We all know her. She’s the one who happily informs us that we’re doing something incorrectly. In front of others. The one who commends our good work to others. Then humbly adds that she was the one who talked us into doing it. The one who describes her memory as faultless, but gets the facts of what we accomplished wrong. It sure feels like an incredibly annoying person, right? Maybe not. Granted, the odds of meeting a bodhisattva are pretty slim. But the reality is that we can’t be sure. Bodhisattvas know what we need to learn. And they teach us. Things like patience in the face of frustrating circumstances. Or knowing what is truly important as opposed to what soothes our ego. Or the benefits of remaining quiet because defending ourselves would result in animosity, not the truth revealed. With wisdom, even that annoying person can serve as our personal bodhisattva. It all depends on what we tell ourselves. Which could be the best teaching of all.
How many times have you met someone and instantly liked him? Or someone else you immediately disliked. Both people had smiled at you, but your response to each was very different. What’s going on here? You just ran into an old karmic affinity in the first instance and an enmity in the second. Your store consciousness recognized theirs and, in a flash, old feelings about them arose within you. But this does not apply only to humans. Consider the cat who always seeks our company and whom we feel a deep affection for; the dog that growls only at us; the squirrel who eats contentedly from our hand. Consider also two distinct animals, normally hunter and prey, romping together like best friends. We are reacting from karmic relationships, good and bad ones, just as the animals are. Developed over past lifetimes, these relationships are not bound by form or even the current path of existence. Yet another reason to respect all beings.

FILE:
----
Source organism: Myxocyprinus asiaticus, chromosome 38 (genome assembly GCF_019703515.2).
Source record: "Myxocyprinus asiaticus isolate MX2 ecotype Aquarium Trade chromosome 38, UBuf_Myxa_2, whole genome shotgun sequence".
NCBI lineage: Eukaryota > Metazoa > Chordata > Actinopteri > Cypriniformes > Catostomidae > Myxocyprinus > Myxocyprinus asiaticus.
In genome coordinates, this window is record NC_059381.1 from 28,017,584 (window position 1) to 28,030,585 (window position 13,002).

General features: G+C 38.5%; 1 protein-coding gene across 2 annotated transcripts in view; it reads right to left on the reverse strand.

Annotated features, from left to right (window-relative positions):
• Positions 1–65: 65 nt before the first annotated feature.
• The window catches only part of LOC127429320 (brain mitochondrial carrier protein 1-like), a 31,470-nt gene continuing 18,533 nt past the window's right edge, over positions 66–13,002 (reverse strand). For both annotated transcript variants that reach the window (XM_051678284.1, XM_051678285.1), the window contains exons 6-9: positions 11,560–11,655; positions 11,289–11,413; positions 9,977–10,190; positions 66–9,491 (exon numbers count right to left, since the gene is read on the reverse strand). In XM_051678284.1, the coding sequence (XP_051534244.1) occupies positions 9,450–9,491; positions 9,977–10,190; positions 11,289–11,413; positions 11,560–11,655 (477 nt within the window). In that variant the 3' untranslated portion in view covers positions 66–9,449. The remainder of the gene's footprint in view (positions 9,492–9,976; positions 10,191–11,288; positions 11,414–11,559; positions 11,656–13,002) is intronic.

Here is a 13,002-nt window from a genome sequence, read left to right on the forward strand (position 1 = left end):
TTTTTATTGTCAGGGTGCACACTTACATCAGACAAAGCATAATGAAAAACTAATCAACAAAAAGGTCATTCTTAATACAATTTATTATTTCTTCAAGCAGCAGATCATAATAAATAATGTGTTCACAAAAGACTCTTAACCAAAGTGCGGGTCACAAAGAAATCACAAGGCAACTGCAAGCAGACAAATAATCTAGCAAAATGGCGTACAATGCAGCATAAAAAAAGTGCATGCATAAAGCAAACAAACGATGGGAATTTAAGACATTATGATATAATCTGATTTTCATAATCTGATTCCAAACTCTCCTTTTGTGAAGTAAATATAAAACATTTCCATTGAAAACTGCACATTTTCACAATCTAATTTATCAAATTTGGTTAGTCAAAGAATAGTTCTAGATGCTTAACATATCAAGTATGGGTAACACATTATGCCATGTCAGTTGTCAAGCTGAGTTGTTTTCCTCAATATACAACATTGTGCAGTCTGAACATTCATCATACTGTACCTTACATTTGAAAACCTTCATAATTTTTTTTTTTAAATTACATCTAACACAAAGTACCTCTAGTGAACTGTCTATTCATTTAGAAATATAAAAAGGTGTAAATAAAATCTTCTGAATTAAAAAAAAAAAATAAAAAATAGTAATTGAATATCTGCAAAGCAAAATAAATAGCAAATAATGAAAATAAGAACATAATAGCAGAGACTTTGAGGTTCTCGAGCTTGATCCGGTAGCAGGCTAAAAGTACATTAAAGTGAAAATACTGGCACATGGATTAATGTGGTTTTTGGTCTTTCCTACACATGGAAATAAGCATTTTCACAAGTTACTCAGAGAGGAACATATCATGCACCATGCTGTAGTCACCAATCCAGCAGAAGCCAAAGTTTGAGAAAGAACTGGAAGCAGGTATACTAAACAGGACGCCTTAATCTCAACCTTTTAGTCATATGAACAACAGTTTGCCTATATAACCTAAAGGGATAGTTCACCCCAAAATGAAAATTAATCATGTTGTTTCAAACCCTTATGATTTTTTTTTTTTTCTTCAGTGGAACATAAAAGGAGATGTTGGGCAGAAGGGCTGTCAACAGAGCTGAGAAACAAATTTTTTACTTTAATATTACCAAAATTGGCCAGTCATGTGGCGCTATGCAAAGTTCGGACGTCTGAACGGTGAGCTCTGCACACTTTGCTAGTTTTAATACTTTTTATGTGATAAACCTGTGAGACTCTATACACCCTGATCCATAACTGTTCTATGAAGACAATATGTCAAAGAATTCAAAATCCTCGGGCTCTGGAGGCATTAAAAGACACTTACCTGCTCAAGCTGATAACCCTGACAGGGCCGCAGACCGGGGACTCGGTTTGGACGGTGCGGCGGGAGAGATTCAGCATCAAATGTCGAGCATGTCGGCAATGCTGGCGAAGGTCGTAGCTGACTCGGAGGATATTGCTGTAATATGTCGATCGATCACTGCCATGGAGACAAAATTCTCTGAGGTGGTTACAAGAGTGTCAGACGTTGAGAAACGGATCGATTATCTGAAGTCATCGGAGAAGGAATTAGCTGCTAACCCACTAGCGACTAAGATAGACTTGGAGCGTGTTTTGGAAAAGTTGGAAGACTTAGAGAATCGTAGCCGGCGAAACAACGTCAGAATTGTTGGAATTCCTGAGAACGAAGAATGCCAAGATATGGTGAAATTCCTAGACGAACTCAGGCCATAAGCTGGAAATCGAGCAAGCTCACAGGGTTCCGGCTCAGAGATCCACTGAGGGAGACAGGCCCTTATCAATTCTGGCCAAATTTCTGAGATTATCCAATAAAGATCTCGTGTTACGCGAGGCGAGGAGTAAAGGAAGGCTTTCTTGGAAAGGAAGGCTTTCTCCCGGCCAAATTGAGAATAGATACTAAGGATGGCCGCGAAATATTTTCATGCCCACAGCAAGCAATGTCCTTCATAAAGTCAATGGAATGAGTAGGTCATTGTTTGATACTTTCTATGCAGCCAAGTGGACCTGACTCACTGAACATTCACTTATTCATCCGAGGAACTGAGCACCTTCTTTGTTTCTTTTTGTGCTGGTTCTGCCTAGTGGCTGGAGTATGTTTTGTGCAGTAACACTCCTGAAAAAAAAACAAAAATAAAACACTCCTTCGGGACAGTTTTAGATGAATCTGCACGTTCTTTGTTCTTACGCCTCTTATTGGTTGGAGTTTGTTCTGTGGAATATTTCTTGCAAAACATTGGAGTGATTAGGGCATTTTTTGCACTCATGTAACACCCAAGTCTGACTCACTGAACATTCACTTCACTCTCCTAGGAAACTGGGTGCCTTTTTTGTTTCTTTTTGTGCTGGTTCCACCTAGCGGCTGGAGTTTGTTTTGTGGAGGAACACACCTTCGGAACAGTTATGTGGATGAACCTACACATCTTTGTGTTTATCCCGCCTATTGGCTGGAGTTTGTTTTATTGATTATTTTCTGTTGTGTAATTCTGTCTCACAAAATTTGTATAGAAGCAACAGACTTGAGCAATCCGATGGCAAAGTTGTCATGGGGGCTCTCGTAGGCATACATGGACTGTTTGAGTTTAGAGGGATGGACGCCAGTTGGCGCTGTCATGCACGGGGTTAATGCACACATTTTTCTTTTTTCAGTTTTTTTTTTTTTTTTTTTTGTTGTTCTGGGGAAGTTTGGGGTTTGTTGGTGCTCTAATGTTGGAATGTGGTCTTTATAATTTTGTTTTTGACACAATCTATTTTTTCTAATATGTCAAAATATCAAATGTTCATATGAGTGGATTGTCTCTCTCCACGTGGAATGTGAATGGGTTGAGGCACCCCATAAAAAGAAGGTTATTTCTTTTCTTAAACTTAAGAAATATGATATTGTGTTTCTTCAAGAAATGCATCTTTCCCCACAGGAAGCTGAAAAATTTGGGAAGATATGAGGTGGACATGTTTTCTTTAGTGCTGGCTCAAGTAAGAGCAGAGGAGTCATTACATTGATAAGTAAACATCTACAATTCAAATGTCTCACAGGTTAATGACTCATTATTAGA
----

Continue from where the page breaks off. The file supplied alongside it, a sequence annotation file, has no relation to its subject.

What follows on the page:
Food security, animal agriculture, gender equality, climate change, single-use plastics, chemical pollution, resource depletion. There’s so much to be concerned about if we want to be a responsible member of society! And the list keeps growing in our over-populated, consumer-oriented, technology-driven world. Because everyone apparently wants more, especially those who have the most. It’s overwhelming. “How much can I do?” we ask ourselves. We want to throw up our hands and give up even trying. Resist that urge. It would be great to do everything perfectly (or even imperfectly). But we can’t. So, instead, we need to figure out what we can do. Focus on a social concern, study it, and get to work. Let others choose and work on their own concerns. If we’re not rebounding erratically from one issue to another, we’ll all focus our energy and end up accomplishing a lot more. And then be able to take on the next one.
In this case, the messenger is the one bringing about our consequences. A co-worker laughs openly at our mistakes made in the annual report. A loved one criticizes us embarrassingly in front of others. Our laptop is stolen, a neighbor plays his TV loudly while we’re trying to sleep, a visiting child breaks our heirloom teapot. Getting upset with the co-worker, loved one, thief, neighbor, or child are misdirected actions—born from not understanding or nor remembering the pervasiveness of causality. If we hadn’t laughed at another, criticized unskillfully, stolen or broken someone’s property, made a lot of noise that bothered others in this or past lifetimes, we wouldn’t be experiencing these incidents. All the above people are just the messengers delivering our karmic retributions. Our getting upset or angry or sad just plants more seeds for the same, and even worse. We need to work with ourselves on learning to accept our karmic consequences. And not shoot the messenger.
Imagine you are going to step onto on a balance board for the first time. It looks friendly enough: a rectangular piece of wood placed over the barrel of a cylinder. And it looks easy: step on the board, legs apart, keep your balance. If you remain centered and upright, you won’t fall. So they say. And so on you go. Oops, down you go! Telling yourself that mastery will take some practice, you try again. And this time you concentrate. But the next second, you think of something else. Losing your focus, down you go again. Telling yourself that you just have to focus harder, you step back on. Now you really concentrate. Over time, as you practice over and over, and over, you realize that you cannot have a single wandering thought, or you will lose your balance. Our Buddhist practice is the same. As we focus on “Amituofo,” wandering thoughts will arise, jeopardizing our focus. Just like on the balance board, when we lose our concentration, we fall off and have to get back on.